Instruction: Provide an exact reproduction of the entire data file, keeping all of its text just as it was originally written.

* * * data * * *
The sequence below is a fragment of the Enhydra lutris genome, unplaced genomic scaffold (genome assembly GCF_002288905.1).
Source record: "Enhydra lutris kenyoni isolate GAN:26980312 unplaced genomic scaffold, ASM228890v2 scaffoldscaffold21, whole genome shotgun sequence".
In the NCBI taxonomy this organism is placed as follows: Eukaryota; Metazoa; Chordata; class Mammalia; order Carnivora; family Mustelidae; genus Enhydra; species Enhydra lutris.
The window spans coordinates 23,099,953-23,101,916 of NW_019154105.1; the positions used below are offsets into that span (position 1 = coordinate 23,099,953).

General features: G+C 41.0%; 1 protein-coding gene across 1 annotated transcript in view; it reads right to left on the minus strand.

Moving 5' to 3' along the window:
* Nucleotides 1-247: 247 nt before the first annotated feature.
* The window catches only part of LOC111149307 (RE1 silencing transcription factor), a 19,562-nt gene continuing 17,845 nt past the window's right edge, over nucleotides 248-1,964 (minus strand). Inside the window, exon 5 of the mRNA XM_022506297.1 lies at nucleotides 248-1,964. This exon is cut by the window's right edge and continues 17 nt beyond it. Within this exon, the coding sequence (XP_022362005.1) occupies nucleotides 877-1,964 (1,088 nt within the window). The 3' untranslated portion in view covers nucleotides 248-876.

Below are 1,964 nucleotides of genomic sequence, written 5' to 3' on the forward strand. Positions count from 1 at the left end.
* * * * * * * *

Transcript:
The sequence below is a fragment of the Enhydra lutris genome, unplaced genomic scaffold (genome assembly GCF_002288905.1).
Source record: "Enhydra lutris kenyoni isolate GAN:26980312 unplaced genomic scaffold, ASM228890v2 scaffoldscaffold21, whole genome shotgun sequence".
In the NCBI taxonomy this organism is placed as follows: Eukaryota; Metazoa; Chordata; class Mammalia; order Carnivora; family Mustelidae; genus Enhydra; species Enhydra lutris.
The window spans coordinates 23,099,953-23,101,916 of NW_019154105.1; the positions used below are offsets into that span (position 1 = coordinate 23,099,953).

General features: G+C 41.0%; 1 protein-coding gene across 1 annotated transcript in view; it reads right to left on the minus strand.

Moving 5' to 3' along the window:
* Nucleotides 1-247: 247 nt before the first annotated feature.
* The window catches only part of LOC111149307 (RE1 silencing transcription factor), a 19,562-nt gene continuing 17,845 nt past the window's right edge, over nucleotides 248-1,964 (minus strand). Inside the window, exon 5 of the mRNA XM_022506297.1 lies at nucleotides 248-1,964. This exon is cut by the window's right edge and continues 17 nt beyond it. Within this exon, the coding sequence (XP_022362005.1) occupies nucleotides 877-1,964 (1,088 nt within the window). The 3' untranslated portion in view covers nucleotides 248-876.

Below are 1,964 nucleotides of genomic sequence, written 5' to 3' on the forward strand. Positions count from 1 at the left end.